Staining Chromosomes With Antibodies to Proteins

We have tested this protocol using antibodies against Mod (30) and HP1 (Mal'ceva, N. I. and Demakova, O. V., unpublished data; Koryakov, D. E., unpublished data). An example of this staining is shown in Fig. 8. This method is based on protocol 30 in ref. 37 and ref. 38, with minor changes. It is important AT ALL STEPS of this protocol, except the last, to KEEP THE SQUASHES WET!

3.4.1. Preparation of Squashes

All solutions for this method should be kept at 4°C during all procedures.

1. Follow Subheading 3.2., steps 1-2.

2. Dissect whole ovaries in a drop of Cohen and Gotchell medium G (containing NP-40) or in Ephrussi-Beadle solution containing 0.5% NP-40 at room temperature and transfer them to a fresh drop of the same solution. Incubate ovaries in this solution for 3-5 min.

3. Transfer the ovaries to formaldehyde fixative for 10-20 min (see Note 7).

4. Transfer the ovaries to a drop of 45% acetic acid on a microscope slide and keep there for 2-3 min.

5. Using fine needles, separate ovarioles from peritoneal and tracheolated epithelial sheaths, mature eggs and shelled oocytes, retaining NCs from terminal and subterminal chambers (stages 7-12). Remove all unnecessary tissue material from the drop.

6. Cover with a cover slip and make a squash (see Subheading 3.2., step 6).

7. Immerse the slide in liquid nitrogen until frozen and flip off the cover slip with a razor blade.

8. Transfer the slide to TBS immediately.

9. Store the slides in TBS at 4°C. If the slides are not to be used within 24 h, then store in PBS-glycerol at -20°C. Slides can be kept in this solution for 1-2 d, and even up to a week.

3.4.2. Staining With Antibodies

1. Remove the slides from storage medium (PBS-glycerol) and wash three times in TBS-Tween at room temperature, 5 min each wash.

2. Remove the slides from TBS-Tween, dry the bottom of the slides quickly with a piece of blotting paper, and add 15-20 |L of primary antibodies to the squash immediately, then cover it with a cover slip (see Note 8).

3. Keep the slides in a humid chamber at 4°C overnight (see Note 9).

4. Rinse the slides three times, for 5 min each, with ice-cooled (4°C) TBS-Tween.

5. Remove the slides from TBS-Tween, dry the bottom of the slides quickly with a piece of blotting paper, and immediately add 15-20 |L of secondary FITC-labeled antibodies to the squash, then cover with a cover slip.

6. Keep the slides in a humid chamber at room temperature for 2 h.

7. Rinse the slides three times for 5 min each in TBS-Tween at room temperature.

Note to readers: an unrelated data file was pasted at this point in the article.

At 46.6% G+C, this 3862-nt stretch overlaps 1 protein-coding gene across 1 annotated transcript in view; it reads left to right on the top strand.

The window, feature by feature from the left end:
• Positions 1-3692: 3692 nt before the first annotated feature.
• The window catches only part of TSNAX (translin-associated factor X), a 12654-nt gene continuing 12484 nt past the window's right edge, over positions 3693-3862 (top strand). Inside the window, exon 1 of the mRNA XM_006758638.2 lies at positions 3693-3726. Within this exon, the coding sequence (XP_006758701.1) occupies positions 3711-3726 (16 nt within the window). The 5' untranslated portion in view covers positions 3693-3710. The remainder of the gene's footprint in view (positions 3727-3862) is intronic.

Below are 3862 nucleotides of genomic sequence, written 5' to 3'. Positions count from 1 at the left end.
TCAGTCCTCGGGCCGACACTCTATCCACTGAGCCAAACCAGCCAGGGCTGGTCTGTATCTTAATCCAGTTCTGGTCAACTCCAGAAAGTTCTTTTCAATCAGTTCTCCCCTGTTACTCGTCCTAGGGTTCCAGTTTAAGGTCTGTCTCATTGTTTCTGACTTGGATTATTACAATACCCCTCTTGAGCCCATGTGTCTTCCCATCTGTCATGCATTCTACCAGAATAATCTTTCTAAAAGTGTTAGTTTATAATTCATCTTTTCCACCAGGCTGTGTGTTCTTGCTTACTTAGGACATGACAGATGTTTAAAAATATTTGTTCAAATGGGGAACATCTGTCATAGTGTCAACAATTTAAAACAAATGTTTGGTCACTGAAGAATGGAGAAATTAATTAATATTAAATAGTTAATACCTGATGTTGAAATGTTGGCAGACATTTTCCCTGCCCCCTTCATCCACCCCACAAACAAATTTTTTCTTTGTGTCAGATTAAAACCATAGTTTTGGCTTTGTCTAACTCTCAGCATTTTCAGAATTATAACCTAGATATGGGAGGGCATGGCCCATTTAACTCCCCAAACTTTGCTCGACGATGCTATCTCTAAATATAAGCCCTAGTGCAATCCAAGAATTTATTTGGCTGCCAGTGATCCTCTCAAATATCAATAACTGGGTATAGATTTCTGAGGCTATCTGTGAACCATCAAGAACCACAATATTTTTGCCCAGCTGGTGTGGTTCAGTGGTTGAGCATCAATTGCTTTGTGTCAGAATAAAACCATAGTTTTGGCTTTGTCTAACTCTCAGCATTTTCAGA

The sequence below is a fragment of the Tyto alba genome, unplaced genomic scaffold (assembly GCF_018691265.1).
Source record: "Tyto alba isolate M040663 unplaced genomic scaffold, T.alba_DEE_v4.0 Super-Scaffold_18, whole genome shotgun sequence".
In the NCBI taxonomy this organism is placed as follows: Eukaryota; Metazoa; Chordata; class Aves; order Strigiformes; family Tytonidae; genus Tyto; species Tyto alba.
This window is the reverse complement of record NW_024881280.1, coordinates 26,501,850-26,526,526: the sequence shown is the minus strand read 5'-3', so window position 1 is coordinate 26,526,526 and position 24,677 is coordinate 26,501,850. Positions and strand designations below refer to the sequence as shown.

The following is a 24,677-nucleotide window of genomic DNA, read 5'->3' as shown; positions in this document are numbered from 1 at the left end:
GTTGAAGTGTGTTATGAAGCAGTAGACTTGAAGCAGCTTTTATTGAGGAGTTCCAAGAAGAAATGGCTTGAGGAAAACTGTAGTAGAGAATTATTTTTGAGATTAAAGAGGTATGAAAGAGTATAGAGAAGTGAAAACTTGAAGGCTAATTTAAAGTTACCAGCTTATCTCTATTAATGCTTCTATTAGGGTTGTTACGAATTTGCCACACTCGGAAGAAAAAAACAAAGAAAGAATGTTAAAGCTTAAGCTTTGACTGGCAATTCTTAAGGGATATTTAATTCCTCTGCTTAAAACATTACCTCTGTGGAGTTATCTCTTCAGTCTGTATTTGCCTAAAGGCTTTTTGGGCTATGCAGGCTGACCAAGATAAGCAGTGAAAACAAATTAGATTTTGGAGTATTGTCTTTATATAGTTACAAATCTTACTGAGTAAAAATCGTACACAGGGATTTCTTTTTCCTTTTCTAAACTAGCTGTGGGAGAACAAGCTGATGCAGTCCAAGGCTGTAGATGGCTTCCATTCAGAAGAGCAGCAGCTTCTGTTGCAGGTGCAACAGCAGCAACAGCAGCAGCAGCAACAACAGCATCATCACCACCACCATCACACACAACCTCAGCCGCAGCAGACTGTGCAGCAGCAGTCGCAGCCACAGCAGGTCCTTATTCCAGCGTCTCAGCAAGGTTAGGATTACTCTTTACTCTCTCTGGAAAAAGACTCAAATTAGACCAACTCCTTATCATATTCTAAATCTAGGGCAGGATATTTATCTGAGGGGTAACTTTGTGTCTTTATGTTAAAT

8. Air-dry the slides.

9. Stain slides with DAPI and view with ultraviolet (UV) light under a fluorescence microscope.

4. Notes

1. Ovarian function is extremely sensitive to nutritional and environmental resources. Presence of males accelerates ovary development and egg maturation (6). An additional Y chromosome also influences the rate of ovary development and the cytological quality of NC chromosomes. Ovaries of Y-containing females were observed to develop faster and more of their egg chambers reached stage 10 during 4-6 d at 16°C. The percentage of polytene chromosomes of good quality in NCs of Y-containing females is higher. However, polytene chromosomes of the best quality were obtained in a stock homozygous for otu11 and carrying Dp(l;l)pn2B.

2. Staining times vary widely. We used from 30 min at room temperature to overnight at 4°C and did not find noticeable differences. As NC chromosomes are more diffuse than SG chromosomes, they are stained weakly and long treatments by acetic orcein may intensify staining. At the same time, cytoplasm is also saturated by orcein, which seriously hampers chromosome exploration.

3. The drop must be large enough for the cover slip to move freely, or chromosomes will be destroyed. If the drop is too large, nuclei will be washed out with excess liquid.

4. During this step, a majority of slides may be rejected, because we use only chromosomes of such length (see Subheading 1.3.1.) and having banding patterns that can be easily identified with chromosome maps. Unfortunately, these "good" slides constitute no more than 25-30% of all slides made. Others contain too much cytoplasm, which hides chromosomes. Some chromosomes cannot be identified because they look like "luminous cords" without banding patterns. In comparison with SG squashes, where each slide contains dozens of good nuclei, in NC squashes we select slides that contain as few as one to two good nuclei per slide. Putting more than 8-10 egg chambers on a slide adds too much cytoplasm, which prevents chromosome observation.

5. Volumes of components of this mixture depend on the number of slides and the component concentrations. For example, for one slide, you need 1 ||L of biotinylated probe at a concentration of 0.1 |g/|L, 2-3 |L of competitor DNA at 0.1 |g/|L, and 7-8 |L of water (i.e., to bring the final volume to 10 |L). To this mixture add 20 |L of hybridization buffer.

6. Duration of staining can vary. You can decrease the concentrations of staining solutions and simultaneously increase the duration of staining to obtain the best results.

7. Time of fixation can be varied widely. It is important for SG chromosomes not to fix them for too long, because this can dramatically decrease chromosome quality. We believe that NC chromosomes must be fixed longer. We fixed ovaries for 10 min in the case of HP1 and 15-20 min in the case of Mod.

8. Protocol 30 in ref. 37 states that the volume of antibodies should be 40 |L. However, if you use a cover slip and rubber cement, 15-20 |L of antibodies are enough.

9. You can incubate the slides with primary antibodies for 2-4 h at room temperature, but we find it is better to incubate the slides overnight at a lower temperature (4-10°C).

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